Friday, June 29, 2012

Great Germany, fantastic Italy

As so often before, I was wrong about one thing: history repeated itself once more in last night's semifinal match between Italy and Germany. Italy was again better than Germany in an important match, much to the disappointment of the Germans that surely has been one of the most entertaining teams of the tournament, and surely it is a shame to see them out. However, they can hold their heads high (perhaps except for the pathetic mistakes by Mats Hummels and Phillip Lahm in defense that gave Italy their two goals) for contributing to the best match of the tournament. Additionally, Germany has a young team with what I believe is a great future, and they will eventually win a tournament.
And as I said before, Germany have had great fans who should be prud of their side.
Italian fans have nevertheless all the reason to be proud. I have always been very critical of Italian sides, not least when they won the 2006 World Cup, but this Italian side I like very much; they play intelligent offensive football. In Andrea Pirlo they have the best best player of the tournament, a general towering above a solid and harmonious side where also Marchissio, Montelivo, Chiellini and Cassano all have had a great tournament. And of course, Mario Balotelli. His second goal apparently reached the speed of 120 Km/h! An extraordinary shot in the two goals by the controversial player who dedicated the goals to his adoptive mother. A wonderful player who deserves the best, he will be a constant danger in the final.
Spain and Italy have reversed roles: where before Italy seemed to be the cynical and experienced side that ran away with the victories, they are now the side that will attract much sympathy, while Spain, who in previous times have been supported for their offensive yet naive style, will now be the towering favourites to take a new title. It won't be easy though against a motivated Italian side that has been improving throughout the tournament, and both Croatia and Portugal have shown that Spain can be shaken.
In any case, we should all look forward for the final on Sunday!

Thursday, June 28, 2012

History in the making

Tonight two of the greatest sides in the history of football will face one another in the semifinal of Euro 2012. Between them, Italy and Germany have 7 World Cup titles, 12 World Cup finals, 4 European Championships and 7 Euro finals. Not including Brazil, these two sides are surely the best in the history of football, although today they are both eclipsed by Spain's brilliant side. That said, both sides have the ambition to take the throne again in a possible final against Spain, so be sure that they will try everything in the semifinal tonight.
The two sides have met thirty times in international matches, with Italy winning 14, Germany 7, and nine draws. In international tournaments, Italy has been the best, as they have never lost a match to Germany in either the World Cup or the European Championships. Of their World Cup clashes, two matches stand among the greatest World Cup matches of all time, namely their legendary 1970 semifinal, where Italy won 4-3 after extra time, and the 1982 World Cup final, where Italy won 3-1 to take the title. Their latest World Cup encounter was in 2006, when Germany, as home side, lost the semifinal 2-0 to Italy, who went on to win the World title in the final against France.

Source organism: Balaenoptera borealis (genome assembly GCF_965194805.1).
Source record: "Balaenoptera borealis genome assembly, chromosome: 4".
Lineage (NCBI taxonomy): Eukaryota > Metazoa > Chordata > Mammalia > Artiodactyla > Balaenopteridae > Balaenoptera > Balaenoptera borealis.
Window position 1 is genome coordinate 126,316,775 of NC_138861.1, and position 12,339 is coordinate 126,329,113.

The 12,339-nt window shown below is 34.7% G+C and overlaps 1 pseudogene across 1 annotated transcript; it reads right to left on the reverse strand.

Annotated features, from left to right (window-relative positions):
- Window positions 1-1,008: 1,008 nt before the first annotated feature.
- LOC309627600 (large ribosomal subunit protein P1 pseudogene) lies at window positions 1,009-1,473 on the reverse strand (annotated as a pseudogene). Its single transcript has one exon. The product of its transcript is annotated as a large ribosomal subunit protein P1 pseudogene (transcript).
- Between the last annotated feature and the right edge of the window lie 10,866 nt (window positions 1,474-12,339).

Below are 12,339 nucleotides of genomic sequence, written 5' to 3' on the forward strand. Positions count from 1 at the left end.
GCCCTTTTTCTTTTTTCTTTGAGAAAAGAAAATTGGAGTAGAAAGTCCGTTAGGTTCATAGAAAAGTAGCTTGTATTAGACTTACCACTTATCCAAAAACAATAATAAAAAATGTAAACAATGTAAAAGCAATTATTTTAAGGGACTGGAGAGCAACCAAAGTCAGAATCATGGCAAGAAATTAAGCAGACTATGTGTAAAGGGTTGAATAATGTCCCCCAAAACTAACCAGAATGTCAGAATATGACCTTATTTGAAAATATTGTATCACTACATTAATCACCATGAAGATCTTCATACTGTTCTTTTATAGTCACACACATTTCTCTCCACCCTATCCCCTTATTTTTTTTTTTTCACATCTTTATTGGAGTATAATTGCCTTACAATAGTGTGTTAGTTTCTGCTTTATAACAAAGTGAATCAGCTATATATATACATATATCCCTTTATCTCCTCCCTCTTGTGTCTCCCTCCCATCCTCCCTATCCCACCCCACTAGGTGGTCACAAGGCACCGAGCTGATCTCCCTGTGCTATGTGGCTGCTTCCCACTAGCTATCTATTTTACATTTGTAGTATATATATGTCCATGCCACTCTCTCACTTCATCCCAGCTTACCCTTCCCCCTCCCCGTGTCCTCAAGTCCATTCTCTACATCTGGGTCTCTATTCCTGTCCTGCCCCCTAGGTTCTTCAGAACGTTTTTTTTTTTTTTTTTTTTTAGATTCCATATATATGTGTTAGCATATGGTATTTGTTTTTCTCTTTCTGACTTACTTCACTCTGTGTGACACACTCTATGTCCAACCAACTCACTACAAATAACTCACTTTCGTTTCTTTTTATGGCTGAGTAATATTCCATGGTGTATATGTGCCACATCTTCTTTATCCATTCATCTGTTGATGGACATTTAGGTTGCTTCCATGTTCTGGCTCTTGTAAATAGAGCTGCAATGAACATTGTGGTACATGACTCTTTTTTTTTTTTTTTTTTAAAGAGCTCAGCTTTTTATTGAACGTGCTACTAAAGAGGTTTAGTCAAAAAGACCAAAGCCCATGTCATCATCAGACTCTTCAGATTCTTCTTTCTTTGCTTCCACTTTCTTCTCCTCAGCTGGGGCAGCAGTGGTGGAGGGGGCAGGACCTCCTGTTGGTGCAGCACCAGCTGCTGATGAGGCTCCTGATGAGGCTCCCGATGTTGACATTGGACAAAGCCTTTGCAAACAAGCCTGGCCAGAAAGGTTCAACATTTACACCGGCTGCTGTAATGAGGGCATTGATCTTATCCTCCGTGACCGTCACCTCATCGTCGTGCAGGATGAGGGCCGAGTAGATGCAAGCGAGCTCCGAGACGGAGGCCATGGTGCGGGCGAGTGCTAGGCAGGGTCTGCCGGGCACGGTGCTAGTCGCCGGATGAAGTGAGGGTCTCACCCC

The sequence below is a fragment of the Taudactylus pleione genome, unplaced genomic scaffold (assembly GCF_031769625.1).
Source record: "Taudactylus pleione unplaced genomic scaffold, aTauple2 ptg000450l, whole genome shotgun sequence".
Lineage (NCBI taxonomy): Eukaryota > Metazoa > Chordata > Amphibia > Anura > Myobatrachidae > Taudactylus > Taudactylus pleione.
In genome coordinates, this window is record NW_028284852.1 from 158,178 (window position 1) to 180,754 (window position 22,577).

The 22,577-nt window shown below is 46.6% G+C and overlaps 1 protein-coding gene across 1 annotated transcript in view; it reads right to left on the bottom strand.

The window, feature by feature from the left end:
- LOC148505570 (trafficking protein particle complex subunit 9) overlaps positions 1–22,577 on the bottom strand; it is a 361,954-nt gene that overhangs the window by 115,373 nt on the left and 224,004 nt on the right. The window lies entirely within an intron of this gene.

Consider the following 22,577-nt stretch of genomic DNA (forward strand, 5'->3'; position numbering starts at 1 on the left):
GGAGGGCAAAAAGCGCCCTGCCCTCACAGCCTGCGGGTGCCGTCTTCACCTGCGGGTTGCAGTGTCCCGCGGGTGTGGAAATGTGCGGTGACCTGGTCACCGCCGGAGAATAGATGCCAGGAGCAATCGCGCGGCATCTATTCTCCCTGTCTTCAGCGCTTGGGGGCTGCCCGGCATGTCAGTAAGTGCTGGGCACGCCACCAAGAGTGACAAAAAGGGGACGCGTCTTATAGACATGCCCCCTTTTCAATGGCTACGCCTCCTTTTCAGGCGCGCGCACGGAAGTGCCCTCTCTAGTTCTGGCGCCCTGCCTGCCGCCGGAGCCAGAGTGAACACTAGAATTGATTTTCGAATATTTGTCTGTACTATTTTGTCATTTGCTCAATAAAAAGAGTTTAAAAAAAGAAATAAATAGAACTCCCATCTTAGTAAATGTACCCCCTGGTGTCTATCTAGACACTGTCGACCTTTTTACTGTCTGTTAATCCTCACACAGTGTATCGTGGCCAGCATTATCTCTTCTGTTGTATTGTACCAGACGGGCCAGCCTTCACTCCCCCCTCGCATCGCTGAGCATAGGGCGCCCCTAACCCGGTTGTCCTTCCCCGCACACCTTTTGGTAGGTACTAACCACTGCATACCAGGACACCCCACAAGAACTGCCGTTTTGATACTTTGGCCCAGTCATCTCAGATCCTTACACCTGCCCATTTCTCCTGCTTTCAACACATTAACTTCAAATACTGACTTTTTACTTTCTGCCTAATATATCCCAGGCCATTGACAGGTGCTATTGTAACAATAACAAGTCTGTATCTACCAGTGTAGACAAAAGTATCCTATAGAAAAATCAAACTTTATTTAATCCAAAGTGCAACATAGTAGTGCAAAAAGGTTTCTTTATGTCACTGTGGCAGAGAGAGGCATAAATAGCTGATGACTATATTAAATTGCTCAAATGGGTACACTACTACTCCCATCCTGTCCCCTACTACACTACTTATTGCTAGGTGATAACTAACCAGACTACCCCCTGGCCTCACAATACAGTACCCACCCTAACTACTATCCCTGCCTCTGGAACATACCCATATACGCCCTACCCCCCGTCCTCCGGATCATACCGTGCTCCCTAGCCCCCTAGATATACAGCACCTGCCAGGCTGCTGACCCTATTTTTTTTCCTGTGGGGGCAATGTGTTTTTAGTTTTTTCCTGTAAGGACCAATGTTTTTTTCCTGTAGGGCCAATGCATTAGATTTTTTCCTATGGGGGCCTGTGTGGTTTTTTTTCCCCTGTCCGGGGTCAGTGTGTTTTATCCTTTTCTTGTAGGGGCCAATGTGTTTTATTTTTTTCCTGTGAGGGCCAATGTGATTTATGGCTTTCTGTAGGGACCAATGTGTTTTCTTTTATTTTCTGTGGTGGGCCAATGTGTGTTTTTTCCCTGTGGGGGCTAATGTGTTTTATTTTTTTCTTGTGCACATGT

During European Championships the sides have met twice, in 1988 and 1996, both in the group stages, and both ending with a draw, 1-1 and 0-0 respectively.
But history cannot tell us much about the result tonight: The two sides that are playing tonight are very different than those from previous years. Germany started a rejuvenation of its football in 2002, and the side that plays today is much more technical, entertaining and harmonious than in previous times. Under coach Cesare Prandelli Italy has also changed, becoming more offensive, and relying less on their defense.
Both sides have looked strong in the tournament and are surely the only ones capable of taking on the mighty Spanish in the final. But be sure that no matter what, tonight another historical chapter will be written in the history of encounters between these two giants.
Good luck to both sides!

The triumph of brilliant boredom

Let me start by saying that Spain is currently the best football side in the world, and that is something that has to be respected. However, the Spanish, who have won many admirers over the years, are now turning that admiration into desperation. Last night's victory against Portugal in the semifinal of the Euro 2012 was hard-earned against a fighting but not sufficiently cold-blooded Portuguese side, but the Spanish continue to play a style that while efficient, is evermore boring to look at.
For many years Italy was criticised for their defensive Catennaccio style, where one goal and a brilliant defense gave them many triumphs, but exasperated many fans who would prefer to see Italy's brilliant players entertain. Now Italy, under Cesare Prandelli, is playing much more offensive, but Spain seems to be starting to play a "Catennaccio a la Paella"; without being outright defensive, they rely on their incredible passing abilities and possession to do the occassional brilliant outburst that give them one of their less-than-frequent shots on goal. With its strong defense and the world's best goalkeeper this style is proving highly efficient, but incredibly boring to look at by neutral fans like myself, who would like a more direct style. Spain has even gone to the lenghts of not playing with an outright striker for some parts of the matches, something that to me seems like defensive arrogance rather than some brilliant strategic choice.